Puff Adder… Africa’s deadliest. (Well I think so)….

Any where from below the equator in Africa, you can find the Puff Adder. A deadly snake that can reach 1.2 m or 4 ft. long, a body girth of 30 cm or a ft. and fangs the size of sewing needles just a lot thicker.

It will lie quietly next to a pathway and when you virtually stand on it, bite you on the ankle… not that it was waiting for you, it was waiting for its prey. Will it get out of your way? No.

This species is responsible for more fatalities than any other African snake. This is due to a combination of factors, including its wide distribution, common occurrence, large size, potent venom that is produced in large amounts, long fangs, their habit of basking by footpaths and sitting quietly when approached.

The venom has cytotoxic effects and is one of the most toxic of any vipers. Cytotoxic, kills cells. Venom yield is typically between 100–350 mg, with a maximum of 750 mg. About 100 mg is thought to be enough to kill a healthy adult human male, with death occurring after 25 hours. A painful death I’m told…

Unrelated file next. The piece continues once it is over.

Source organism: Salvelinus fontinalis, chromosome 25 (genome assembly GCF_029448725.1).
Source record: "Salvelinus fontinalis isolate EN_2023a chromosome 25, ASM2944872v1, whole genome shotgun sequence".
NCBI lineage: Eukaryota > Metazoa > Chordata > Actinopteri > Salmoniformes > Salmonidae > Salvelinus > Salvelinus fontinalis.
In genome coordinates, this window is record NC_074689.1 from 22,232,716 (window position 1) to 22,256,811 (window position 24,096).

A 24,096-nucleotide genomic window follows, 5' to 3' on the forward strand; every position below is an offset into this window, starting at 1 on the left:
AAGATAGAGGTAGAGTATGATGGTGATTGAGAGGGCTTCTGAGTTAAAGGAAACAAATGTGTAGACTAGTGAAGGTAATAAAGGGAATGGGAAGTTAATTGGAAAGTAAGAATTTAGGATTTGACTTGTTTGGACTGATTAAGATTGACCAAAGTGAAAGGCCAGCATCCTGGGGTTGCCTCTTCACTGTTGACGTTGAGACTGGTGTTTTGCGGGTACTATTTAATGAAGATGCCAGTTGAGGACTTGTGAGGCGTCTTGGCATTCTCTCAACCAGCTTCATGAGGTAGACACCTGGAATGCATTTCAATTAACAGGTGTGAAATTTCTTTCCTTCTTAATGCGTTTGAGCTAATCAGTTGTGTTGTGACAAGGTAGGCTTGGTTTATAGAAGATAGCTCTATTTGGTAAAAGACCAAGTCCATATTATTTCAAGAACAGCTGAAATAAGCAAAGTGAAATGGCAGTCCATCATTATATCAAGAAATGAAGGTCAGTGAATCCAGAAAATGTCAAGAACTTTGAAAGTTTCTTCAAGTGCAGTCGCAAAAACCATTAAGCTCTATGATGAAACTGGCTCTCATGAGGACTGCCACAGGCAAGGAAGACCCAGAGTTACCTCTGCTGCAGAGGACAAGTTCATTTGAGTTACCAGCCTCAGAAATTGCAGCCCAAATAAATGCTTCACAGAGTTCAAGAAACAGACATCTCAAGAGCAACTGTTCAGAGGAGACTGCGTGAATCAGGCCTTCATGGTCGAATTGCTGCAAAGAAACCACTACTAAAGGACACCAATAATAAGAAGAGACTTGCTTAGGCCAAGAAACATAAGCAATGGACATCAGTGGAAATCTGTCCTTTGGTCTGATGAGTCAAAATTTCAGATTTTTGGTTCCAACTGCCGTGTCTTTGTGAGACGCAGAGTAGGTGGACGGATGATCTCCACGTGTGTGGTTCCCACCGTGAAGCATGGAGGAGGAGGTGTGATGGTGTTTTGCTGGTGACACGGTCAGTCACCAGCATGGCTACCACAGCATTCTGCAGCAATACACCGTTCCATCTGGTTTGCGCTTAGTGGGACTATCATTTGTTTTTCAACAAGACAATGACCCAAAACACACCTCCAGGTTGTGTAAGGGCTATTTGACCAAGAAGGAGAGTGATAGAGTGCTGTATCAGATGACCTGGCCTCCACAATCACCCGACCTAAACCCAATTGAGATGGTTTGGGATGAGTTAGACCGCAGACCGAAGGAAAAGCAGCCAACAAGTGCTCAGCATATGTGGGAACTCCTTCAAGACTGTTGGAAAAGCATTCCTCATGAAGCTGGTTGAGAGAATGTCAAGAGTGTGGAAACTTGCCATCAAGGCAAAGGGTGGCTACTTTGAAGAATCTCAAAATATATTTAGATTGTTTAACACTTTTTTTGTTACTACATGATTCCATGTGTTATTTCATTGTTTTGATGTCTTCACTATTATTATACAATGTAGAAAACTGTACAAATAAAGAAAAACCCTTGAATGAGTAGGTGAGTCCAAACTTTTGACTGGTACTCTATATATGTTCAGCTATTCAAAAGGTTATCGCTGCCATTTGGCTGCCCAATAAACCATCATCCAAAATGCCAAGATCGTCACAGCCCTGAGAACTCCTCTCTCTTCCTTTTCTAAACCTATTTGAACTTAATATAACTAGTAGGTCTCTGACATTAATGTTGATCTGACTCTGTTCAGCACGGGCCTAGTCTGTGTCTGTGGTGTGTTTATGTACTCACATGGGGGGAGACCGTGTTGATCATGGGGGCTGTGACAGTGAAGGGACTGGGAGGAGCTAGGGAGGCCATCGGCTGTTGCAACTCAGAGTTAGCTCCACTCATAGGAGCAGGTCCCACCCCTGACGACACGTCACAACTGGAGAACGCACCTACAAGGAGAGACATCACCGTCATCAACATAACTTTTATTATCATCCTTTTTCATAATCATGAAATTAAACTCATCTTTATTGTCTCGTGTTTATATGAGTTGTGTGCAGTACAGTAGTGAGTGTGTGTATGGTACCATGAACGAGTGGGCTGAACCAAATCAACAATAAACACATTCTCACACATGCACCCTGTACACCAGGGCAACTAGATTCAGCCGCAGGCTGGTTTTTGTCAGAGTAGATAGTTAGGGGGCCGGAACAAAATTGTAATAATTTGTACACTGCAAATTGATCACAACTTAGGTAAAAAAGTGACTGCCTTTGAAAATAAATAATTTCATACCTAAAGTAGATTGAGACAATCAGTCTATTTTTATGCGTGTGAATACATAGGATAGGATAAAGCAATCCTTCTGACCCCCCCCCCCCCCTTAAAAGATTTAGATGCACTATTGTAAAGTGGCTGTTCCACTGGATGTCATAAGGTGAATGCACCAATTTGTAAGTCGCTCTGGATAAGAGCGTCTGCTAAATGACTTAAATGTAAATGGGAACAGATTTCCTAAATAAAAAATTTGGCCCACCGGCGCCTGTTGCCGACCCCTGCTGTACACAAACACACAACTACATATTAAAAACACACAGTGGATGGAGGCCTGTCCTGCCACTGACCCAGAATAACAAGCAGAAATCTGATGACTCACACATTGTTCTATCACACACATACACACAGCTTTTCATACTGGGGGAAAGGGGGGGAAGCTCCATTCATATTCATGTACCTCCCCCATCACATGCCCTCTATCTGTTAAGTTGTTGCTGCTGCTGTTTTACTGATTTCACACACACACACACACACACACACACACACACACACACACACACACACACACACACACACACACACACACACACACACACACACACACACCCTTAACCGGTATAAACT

So my recommendation is … stay away from the blunt end of this footless killer… I have caught many and relocated them, but I have probably killed just as many for frightening the becheeeezes out of me…

At the show….

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Well camouflaged in the grass….

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But I thought I’d show you some captures I’d made before of one I could get up close to…